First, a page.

Milton Friedman — an intellectually dishonest peddler of neoliberalism

24 Oct, 2021 at 09:59 | Posted in Economics | 23 Comments

Last Friday, November 9, saw the big “Milton Friedman Centennial” celebration at the University of Chicago’s Becker Friedman Institute for Research in Economics. It was a big day for fans of one of the Founding Fathers of neoliberal/libertarian  free-market ideology …

The Destruction of our World and the lies of Milton Friedman One episode in Milton Friedman’s career not celebrated (or even acknowledged) at last week’s centennial took place in 1946, the same year Friedman began peddling his pro-business “free market economics” ideology.

According to Congressional hearings on illegal lobbying activities ’46 was the year that Milton Friedman and his U Chicago cohort George Stigler arranged an under-the-table deal with a Washington lobbying executive to pump out covert propaganda for the national real estate lobby in exchange for a hefty payout, the terms of which were never meant to be released to the public.

The arrangement between Friedman and Stigler with the Washington real estate lobbyist was finally revealed during he Buchanan Committee hearings on illegal lobbying activities in 1950. But then it was almost entirely forgotten, including apparently by those celebrating the “Milton Friedman Centennial” last week in Chicago.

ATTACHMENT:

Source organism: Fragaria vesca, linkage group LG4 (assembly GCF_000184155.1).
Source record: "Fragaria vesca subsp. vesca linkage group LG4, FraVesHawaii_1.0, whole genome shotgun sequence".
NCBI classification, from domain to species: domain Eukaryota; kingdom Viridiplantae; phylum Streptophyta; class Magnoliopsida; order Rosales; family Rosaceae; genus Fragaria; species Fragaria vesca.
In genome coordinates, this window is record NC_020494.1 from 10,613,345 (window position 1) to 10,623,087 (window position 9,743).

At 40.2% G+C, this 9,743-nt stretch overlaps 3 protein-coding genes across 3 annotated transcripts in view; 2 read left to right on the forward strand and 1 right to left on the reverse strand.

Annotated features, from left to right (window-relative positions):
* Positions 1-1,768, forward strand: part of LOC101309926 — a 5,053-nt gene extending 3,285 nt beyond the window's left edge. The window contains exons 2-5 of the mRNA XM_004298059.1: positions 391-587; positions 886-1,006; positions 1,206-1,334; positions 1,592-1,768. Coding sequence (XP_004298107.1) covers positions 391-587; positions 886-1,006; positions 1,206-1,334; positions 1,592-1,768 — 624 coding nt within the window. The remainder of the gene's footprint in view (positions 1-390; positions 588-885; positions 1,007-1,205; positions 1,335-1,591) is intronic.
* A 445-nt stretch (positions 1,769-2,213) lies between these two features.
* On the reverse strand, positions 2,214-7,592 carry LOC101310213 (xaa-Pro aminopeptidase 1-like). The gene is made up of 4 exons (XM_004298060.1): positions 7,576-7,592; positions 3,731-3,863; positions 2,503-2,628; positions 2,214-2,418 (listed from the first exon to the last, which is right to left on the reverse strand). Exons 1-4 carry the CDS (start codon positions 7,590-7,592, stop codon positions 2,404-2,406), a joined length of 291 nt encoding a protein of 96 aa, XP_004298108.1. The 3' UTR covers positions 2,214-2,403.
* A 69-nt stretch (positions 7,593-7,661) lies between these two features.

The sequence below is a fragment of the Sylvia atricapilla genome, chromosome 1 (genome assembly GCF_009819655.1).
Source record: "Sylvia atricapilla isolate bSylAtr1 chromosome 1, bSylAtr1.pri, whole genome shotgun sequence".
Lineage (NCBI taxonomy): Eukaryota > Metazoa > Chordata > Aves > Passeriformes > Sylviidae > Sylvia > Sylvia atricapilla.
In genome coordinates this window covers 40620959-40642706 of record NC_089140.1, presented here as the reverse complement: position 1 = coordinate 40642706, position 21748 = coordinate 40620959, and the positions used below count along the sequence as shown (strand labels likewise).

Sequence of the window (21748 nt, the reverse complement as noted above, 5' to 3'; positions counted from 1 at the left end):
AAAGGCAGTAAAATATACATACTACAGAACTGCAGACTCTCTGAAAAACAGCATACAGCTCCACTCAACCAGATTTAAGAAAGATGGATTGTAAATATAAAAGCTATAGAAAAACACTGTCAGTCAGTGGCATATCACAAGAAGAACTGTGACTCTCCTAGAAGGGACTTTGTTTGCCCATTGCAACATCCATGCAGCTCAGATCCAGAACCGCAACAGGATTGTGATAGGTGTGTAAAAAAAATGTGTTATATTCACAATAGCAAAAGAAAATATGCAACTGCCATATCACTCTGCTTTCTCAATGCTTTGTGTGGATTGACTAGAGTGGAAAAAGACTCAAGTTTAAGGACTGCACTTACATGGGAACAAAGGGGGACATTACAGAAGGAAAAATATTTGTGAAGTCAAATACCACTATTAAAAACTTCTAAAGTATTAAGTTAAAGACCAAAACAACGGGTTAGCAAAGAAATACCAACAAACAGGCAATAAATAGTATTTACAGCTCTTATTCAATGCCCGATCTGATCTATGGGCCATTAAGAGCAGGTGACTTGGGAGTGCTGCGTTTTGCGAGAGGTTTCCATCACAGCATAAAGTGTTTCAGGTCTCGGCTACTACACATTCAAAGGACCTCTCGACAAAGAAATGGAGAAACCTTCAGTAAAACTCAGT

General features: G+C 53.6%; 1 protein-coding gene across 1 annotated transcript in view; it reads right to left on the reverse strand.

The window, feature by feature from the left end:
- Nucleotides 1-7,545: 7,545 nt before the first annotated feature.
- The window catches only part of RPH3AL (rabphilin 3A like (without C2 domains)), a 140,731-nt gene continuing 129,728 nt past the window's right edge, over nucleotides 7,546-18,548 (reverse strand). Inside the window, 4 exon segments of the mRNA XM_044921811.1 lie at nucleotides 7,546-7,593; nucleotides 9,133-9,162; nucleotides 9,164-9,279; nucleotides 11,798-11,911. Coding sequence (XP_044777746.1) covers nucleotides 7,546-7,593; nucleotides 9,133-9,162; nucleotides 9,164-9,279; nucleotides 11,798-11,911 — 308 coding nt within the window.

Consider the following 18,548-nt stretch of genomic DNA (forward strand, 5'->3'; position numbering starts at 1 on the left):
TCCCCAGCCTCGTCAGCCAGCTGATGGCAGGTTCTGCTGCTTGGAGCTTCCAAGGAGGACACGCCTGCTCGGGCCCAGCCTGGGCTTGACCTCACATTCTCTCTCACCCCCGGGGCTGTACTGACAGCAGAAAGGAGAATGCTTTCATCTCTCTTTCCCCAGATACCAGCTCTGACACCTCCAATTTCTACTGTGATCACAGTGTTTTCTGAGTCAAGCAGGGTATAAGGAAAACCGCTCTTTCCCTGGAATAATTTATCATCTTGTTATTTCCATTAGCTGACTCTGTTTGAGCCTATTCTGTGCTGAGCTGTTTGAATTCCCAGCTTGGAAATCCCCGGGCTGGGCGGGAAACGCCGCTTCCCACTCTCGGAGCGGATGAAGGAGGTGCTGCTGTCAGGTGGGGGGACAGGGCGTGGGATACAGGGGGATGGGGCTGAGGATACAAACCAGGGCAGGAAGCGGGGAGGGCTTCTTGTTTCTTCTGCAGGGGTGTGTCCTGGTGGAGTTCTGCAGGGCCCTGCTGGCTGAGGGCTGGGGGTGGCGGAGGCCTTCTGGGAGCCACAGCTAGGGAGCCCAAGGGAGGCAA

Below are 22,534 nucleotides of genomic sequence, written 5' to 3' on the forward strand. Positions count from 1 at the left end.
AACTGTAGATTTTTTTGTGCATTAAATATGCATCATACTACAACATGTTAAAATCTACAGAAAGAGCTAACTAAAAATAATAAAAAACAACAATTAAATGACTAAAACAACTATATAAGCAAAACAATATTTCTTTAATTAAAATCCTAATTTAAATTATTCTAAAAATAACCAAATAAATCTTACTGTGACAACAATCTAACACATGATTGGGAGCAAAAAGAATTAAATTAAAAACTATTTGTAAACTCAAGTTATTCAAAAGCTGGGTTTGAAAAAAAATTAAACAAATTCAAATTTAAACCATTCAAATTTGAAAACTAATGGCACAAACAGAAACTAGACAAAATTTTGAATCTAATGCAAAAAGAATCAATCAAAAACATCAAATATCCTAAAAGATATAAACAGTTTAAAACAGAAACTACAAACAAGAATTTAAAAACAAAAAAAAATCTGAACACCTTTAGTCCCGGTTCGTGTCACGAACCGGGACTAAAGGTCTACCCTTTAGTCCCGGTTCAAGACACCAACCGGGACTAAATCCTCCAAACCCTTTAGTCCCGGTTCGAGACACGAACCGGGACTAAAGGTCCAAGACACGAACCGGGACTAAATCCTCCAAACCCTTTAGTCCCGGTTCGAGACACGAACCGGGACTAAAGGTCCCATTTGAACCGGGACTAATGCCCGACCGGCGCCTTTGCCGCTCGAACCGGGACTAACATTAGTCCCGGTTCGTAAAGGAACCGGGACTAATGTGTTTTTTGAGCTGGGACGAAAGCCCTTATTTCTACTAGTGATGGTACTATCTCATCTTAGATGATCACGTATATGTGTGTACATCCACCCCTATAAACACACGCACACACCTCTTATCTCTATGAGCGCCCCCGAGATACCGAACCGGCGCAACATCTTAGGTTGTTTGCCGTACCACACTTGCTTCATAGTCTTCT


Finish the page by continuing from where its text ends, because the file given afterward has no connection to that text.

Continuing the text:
Mark Ames

23 Comments

  1. @rsm
    None of your references relate to USA agriculture 1915-35.
    You pontificate, without producing any evidence, that lower prices after WW1 led to increased production.
    However, USDA Censuses clearly show significant DECLINES in the output of most major crops after WW1. For example:

    1919 1924 1929 1934 1939
    Corn for grain (millions of bushels)
    2346 1824 2130 1169 2311

    Threshed wheat (millions of bushels)
    945 801 801 513 709

    Click to access 1940-03-08.pdf

    • Kingsley, did I not quote FDR on his immediate problem of overproduction, in 1933?
      .
      May I tell a story of agricultural overproduction sustained through exports and easy bank loans, then after 1929 banks called in loans so farmers produced more, causing the Dust Bowl? Is that story essentially what Henry’s dust bowl link said, too?
      .
      Are you claiming food scarcity due to underproduction was significant in the Great Depression?
      .